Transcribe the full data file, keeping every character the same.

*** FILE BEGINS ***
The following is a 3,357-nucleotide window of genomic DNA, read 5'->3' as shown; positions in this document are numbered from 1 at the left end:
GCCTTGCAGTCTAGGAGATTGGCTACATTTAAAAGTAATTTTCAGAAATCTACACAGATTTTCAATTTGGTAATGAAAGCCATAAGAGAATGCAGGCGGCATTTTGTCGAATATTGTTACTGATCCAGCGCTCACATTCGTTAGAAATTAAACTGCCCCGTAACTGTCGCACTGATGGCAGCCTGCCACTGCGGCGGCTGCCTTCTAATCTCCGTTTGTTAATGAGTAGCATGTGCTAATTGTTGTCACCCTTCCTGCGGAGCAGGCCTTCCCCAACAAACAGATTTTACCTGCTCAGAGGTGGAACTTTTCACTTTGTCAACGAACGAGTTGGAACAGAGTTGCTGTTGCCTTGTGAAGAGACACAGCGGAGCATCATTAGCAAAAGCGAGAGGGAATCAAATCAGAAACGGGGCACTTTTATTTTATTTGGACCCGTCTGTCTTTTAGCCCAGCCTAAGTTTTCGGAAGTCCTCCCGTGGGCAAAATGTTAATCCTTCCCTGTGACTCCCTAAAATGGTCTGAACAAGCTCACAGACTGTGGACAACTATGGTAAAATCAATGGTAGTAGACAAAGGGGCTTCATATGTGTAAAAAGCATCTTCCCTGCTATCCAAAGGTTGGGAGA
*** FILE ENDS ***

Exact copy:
The following is a 3,357-nucleotide window of genomic DNA, read 5'->3' as shown; positions in this document are numbered from 1 at the left end:
GCCTTGCAGTCTAGGAGATTGGCTACATTTAAAAGTAATTTTCAGAAATCTACACAGATTTTCAATTTGGTAATGAAAGCCATAAGAGAATGCAGGCGGCATTTTGTCGAATATTGTTACTGATCCAGCGCTCACATTCGTTAGAAATTAAACTGCCCCGTAACTGTCGCACTGATGGCAGCCTGCCACTGCGGCGGCTGCCTTCTAATCTCCGTTTGTTAATGAGTAGCATGTGCTAATTGTTGTCACCCTTCCTGCGGAGCAGGCCTTCCCCAACAAACAGATTTTACCTGCTCAGAGGTGGAACTTTTCACTTTGTCAACGAACGAGTTGGAACAGAGTTGCTGTTGCCTTGTGAAGAGACACAGCGGAGCATCATTAGCAAAAGCGAGAGGGAATCAAATCAGAAACGGGGCACTTTTATTTTATTTGGACCCGTCTGTCTTTTAGCCCAGCCTAAGTTTTCGGAAGTCCTCCCGTGGGCAAAATGTTAATCCTTCCCTGTGACTCCCTAAAATGGTCTGAACAAGCTCACAGACTGTGGACAACTATGGTAAAATCAATGGTAGTAGACAAAGGGGCTTCATATGTGTAAAAAGCATCTTCCCTGCTATCCAAAGGTTGGGAGA